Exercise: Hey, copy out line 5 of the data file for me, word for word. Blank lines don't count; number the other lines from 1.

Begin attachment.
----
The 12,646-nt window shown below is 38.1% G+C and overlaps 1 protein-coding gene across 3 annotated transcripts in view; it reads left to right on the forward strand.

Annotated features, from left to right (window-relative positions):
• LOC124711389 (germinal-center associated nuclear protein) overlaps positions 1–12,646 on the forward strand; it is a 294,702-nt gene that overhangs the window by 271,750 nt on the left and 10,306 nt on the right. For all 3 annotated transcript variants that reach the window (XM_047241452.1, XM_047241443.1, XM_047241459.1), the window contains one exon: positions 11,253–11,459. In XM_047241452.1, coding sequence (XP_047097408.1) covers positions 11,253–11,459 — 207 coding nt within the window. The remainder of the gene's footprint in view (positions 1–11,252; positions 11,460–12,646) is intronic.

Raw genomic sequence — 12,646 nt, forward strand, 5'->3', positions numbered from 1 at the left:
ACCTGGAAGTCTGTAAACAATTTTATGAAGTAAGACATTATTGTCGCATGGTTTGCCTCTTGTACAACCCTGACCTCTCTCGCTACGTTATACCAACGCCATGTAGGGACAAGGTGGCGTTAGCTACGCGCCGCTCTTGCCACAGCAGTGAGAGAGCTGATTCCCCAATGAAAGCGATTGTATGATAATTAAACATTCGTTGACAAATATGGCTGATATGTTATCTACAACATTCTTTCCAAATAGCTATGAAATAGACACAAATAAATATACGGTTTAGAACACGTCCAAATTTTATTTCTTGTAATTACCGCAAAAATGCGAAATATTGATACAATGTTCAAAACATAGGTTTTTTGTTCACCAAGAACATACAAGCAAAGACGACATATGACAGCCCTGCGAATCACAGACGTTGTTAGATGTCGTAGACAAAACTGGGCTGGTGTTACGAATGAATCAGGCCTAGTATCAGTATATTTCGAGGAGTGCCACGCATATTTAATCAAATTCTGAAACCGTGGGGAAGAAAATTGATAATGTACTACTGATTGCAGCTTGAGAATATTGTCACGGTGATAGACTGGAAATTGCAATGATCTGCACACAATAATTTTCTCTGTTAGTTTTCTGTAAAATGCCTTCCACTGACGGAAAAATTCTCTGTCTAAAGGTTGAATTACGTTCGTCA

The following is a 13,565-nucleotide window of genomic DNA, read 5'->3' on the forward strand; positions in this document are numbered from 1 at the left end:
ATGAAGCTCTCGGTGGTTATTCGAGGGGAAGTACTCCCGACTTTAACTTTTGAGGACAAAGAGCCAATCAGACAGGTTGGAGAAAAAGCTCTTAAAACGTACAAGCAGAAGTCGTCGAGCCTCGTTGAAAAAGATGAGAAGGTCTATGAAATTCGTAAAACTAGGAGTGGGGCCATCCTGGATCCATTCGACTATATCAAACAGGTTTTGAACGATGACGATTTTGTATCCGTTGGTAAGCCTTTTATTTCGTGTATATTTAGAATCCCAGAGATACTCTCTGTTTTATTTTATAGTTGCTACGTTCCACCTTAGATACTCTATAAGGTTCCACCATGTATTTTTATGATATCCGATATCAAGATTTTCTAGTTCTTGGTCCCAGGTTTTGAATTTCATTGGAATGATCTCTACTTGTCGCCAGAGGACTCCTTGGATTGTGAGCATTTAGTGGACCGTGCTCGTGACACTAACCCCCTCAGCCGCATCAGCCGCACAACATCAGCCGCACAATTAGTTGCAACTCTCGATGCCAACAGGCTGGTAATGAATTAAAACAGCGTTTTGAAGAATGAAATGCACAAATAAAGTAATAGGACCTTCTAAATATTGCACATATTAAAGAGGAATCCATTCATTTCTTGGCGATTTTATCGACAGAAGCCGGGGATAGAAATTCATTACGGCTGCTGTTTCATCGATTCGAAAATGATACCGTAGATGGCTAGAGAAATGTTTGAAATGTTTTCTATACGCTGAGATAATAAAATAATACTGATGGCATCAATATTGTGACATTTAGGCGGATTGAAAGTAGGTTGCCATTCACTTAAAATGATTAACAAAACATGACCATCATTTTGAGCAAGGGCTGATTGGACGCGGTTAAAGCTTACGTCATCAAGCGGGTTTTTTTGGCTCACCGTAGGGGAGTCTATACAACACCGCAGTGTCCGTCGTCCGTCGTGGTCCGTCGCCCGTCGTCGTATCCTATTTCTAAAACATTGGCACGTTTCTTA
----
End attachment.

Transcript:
ACCTGGAAGTCTGTAAACAATTTTATGAAGTAAGACATTATTGTCGCATGGTTTGCCTCTTGTACAACCCTGACCTCTCTCGCTACGTTATACCAACGCCATGTAGGGACAAGGTGGCGTTAGCTACGCGCCGCTCTTGCCACAGCAGTGAGAGAGCTGATTCCCCAATGAAAGCGATTGTATGATAATTAAACATTCGTTGACAAATATGGCTGATATGTTATCTACAACATTCTTTCCAAATAGCTATGAAATAGACACAAATAAATATACGGTTTAGAACACGTCCAAATTTTATTTCTTGTAATTACCGCAAAAATGCGAAATATTGATACAATGTTCAAAACATAGGTTTTTTGTTCACCAAGAACATACAAGCAAAGACGACATATGACAGCCCTGCGAATCACAGACGTTGTTAGATGTCGTAGACAAAACTGGGCTGGTGTTACGAATGAATCAGGCCTAGTATCAGTATATTTCGAGGAGTGCCACGCATATTTAATCAAATTCTGAAACCGTGGGGAAGAAAATTGATAATGTACTACTGATTGCAGCTTGAGAATATTGTCACGGTGATAGACTGGAAATTGCAATGATCTGCACACAATAATTTTCTCTGTTAGTTTTCTGTAAAATGCCTTCCACTGACGGAAAAATTCTCTGTCTAAAGGTTGAATTACGTTCGTCA